Rove's Trove of Trouble
July 14, 2005
By Ken Sanders
a turn of events worthy of a Shakespearean tragedy, Karl Rove is
falling from the dizzying heights of untouchable omnipotence to
the sordid depths of political scapegoat. Long regarded as Bush's
political Svengali, Rove now finds himself in the cross-hairs of
a legal and political manhunt for the White House official responsible
for revealing the identity of CIA operative Valerie Plame.
Having staunchly defended Rove in the past against his alleged
involvement in the outing of Plame, the White House now finds itself
in the untenable position of withholding comment in deference to
the ongoing criminal investigation. No one, not even the press,
is buying the White House's current policy of silence on Rove's
involvement in the Plame affair. The skepticism arises out of the
fact that, while the investigation was ongoing, the White House
on repeated occasions summarily dismissed any question of Rove's
involvement as "totally ridiculous."
The White House's abrupt switch from dismissive boasting to contrite
silence speaks volumes. Like corporate executives or major league
baseball players who take the Fifth rather than testify before Congress
about their malfeasance or steroid use, the White House's sudden
resort to "no comment" amounts to a silent admission of wrongdoing.
If someone didn't have the goods on Rove, you can rest assured that
the White House would still be arrogantly brushing aside any and
all questions about his role in outing Plame. For Rove, the jig
is up, and the White House knows it.
However, there are still those who argue that even if Rove did
reveal Plame's identity to the media, he didn't do anything wrong.
Take for instance P. J. O'Rourke, columnist for The Weekly Standard.
According to O'Rourke's column in the July 18, 2005, issue of the
Standard, Rove could not have violated the Intelligence Identities
Protection Act because Plame was "hiding in plain sight." O'Rourke
claims that at the time she was outed, "Plame was working a desk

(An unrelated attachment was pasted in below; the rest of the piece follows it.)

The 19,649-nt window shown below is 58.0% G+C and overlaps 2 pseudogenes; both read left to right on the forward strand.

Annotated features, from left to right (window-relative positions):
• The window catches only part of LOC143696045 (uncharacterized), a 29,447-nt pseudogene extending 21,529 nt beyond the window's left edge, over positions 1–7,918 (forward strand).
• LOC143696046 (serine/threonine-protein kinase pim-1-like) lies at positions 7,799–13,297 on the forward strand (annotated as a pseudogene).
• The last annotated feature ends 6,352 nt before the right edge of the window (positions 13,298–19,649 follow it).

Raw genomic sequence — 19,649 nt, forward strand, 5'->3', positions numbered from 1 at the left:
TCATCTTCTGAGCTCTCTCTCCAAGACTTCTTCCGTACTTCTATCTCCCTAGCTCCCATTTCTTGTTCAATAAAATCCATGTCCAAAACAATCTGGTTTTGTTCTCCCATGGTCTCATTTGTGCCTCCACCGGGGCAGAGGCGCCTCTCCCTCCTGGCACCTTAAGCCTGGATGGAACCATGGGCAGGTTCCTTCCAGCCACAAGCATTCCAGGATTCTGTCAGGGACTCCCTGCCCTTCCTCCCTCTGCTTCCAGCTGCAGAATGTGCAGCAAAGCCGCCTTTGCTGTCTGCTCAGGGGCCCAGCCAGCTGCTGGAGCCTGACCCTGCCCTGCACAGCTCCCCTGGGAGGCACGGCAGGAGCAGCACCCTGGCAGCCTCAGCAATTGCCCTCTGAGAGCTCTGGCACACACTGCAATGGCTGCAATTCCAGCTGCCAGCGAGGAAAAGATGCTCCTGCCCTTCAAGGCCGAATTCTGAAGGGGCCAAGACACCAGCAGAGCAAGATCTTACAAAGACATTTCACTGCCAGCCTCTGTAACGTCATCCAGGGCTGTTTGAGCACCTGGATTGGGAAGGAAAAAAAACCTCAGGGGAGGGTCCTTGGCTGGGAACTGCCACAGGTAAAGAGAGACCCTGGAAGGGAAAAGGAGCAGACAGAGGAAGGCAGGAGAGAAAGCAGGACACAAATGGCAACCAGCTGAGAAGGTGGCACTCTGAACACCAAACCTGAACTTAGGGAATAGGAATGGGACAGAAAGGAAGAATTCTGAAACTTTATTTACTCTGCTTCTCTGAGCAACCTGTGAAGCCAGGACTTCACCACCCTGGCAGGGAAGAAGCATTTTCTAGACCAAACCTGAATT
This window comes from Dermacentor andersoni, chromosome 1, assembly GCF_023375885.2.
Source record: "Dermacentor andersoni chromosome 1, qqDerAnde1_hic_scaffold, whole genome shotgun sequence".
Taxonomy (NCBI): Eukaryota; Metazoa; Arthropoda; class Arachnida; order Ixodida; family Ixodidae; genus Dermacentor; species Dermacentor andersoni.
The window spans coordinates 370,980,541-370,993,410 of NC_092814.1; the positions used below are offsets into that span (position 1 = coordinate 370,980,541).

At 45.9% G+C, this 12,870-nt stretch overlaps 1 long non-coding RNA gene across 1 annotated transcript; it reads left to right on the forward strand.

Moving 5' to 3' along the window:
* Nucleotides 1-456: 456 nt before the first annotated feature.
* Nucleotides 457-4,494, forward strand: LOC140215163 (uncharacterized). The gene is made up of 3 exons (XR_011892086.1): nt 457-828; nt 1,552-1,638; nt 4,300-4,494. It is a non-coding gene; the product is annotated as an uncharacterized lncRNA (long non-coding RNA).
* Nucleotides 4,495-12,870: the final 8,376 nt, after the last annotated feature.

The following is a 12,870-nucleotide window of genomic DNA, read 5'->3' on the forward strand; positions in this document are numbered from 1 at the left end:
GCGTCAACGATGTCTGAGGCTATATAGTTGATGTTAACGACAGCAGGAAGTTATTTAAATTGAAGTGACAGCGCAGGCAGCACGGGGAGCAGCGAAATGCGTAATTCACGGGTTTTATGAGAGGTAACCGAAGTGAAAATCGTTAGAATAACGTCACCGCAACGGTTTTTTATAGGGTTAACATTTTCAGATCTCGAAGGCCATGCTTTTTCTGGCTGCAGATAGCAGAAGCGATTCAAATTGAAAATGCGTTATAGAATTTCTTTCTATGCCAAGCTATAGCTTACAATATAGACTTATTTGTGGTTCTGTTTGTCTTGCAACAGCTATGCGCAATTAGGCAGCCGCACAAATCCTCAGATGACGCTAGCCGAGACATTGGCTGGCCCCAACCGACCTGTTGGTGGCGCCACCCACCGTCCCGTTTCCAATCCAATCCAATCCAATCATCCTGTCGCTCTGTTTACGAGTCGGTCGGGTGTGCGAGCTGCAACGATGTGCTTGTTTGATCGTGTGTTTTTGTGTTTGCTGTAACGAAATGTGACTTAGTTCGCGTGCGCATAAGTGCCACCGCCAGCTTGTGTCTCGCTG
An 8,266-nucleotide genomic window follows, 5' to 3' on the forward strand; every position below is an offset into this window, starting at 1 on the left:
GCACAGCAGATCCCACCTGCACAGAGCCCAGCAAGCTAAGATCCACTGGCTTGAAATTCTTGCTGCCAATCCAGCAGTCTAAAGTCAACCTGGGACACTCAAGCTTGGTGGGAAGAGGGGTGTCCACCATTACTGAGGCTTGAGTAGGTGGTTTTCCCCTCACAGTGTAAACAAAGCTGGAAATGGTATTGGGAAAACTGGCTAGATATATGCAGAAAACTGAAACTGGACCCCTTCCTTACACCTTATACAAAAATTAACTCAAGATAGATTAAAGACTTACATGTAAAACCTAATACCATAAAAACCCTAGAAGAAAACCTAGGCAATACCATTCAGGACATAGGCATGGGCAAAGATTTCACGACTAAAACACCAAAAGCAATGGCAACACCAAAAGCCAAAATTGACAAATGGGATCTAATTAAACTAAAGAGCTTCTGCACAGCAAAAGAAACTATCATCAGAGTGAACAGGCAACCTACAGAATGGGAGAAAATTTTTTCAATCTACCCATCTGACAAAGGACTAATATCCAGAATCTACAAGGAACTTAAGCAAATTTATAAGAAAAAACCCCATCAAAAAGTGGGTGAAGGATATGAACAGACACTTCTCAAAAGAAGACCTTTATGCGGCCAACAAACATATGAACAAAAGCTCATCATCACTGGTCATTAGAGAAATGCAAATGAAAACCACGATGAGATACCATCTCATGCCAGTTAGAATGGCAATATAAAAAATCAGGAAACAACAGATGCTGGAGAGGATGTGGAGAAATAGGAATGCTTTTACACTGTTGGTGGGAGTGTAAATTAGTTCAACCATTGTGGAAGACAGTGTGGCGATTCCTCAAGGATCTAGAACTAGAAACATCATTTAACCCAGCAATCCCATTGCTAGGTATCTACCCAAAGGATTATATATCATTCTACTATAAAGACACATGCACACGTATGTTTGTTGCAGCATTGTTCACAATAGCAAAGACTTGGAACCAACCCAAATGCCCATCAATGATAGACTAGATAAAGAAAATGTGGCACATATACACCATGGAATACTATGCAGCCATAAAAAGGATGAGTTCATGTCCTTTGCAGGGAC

job at CIA headquarters."
Assuming O'Rourke is correct about Plame's desk status, that is
irrelevant to the question of Rove's wrongdoing. Under federal statute,
it is a felony offense (punishable by 3 to 10 years imprisonment)
to disclose any information identifying a covert agent to any unauthorized
person. For purposes of the statute, a "covert agent" includes "a
present or retired officer or employee of an intelligence agency,"
whose identity as such is classified information, and who is serving
or has served outside the U.S. "within the last five years."
Thus, that Plame might have been on desk duty at the time her
identity was revealed is immaterial. So long as she was an intelligence
officer who had served outside of the United States within five
years before she was outed, and whose identity was classified, then
anyone who intentionally disclosed any identifying information regarding
Plame committed a felony offense. It remains for the grand jury
to decide whether or not there is probable cause to believe that
Plame was a covert agent whom Rove revealed as political payback
against Plame's husband, Joseph Wilson. The White House, for its
part, is clearly, albeit silently, concerned.
O'Rourke also claims that "the secret identities of CIA covert
agents" are known to everyone. Therefore, according to O'Rourke,
if Rove revealed Plame's identity as a covert agent, all he really
did was repeat an open secret. Somehow I think Porter Goss would
disagree with O'Rourke's assertion that the identities of CIA covert
agents are actually widely known. If that were true, there would
be no need for the Intelligence Identities Protection Act. Then
again, if O'Rourke is right and everyone knows the secret identities
of all CIA covert agents, it would explain the dearth of human intelligence
regarding Iraq's weapons of mass destruction.
At any rate, whether or not Plame's identity as a covert agent
was widely known, as O'Rourke claims, that would be no defense to
Rove's alleged criminal act of revealing her identity to the press.
Under statute, there are certain enumerated defenses to the crime
of identifying a covert agent. Those defenses include public disclosure
by the U.S. of the agent's identity, disclosure to select Congressional
intelligence committees, and an agent's disclosure of his or her
own identity. O'Rourke's "common knowledge" claim does not fall
within any of these statutory defenses.
Did Rove reveal Plame's identity as a covert agent in order to
screw her husband for daring to criticize Rove's prodigy? That remains
to be seen. However, if the allegations are true and Rove deliberately
endangered national security as part of a political vendetta, he
very likely committed a felony offense under federal law. That Plame
may have been a desk jockey whose secret identity was widely known
would be no defense to Rove's potential criminal liability.
It also remains to be seen how long Bush will stand behind the
man who propelled him to office. Bush applauds himself for his loyalty.
We're about to find out just how deep that loyalty runs.
Visit Ken Sanders' blog at http://www.politicsofdissent.blogspot.com.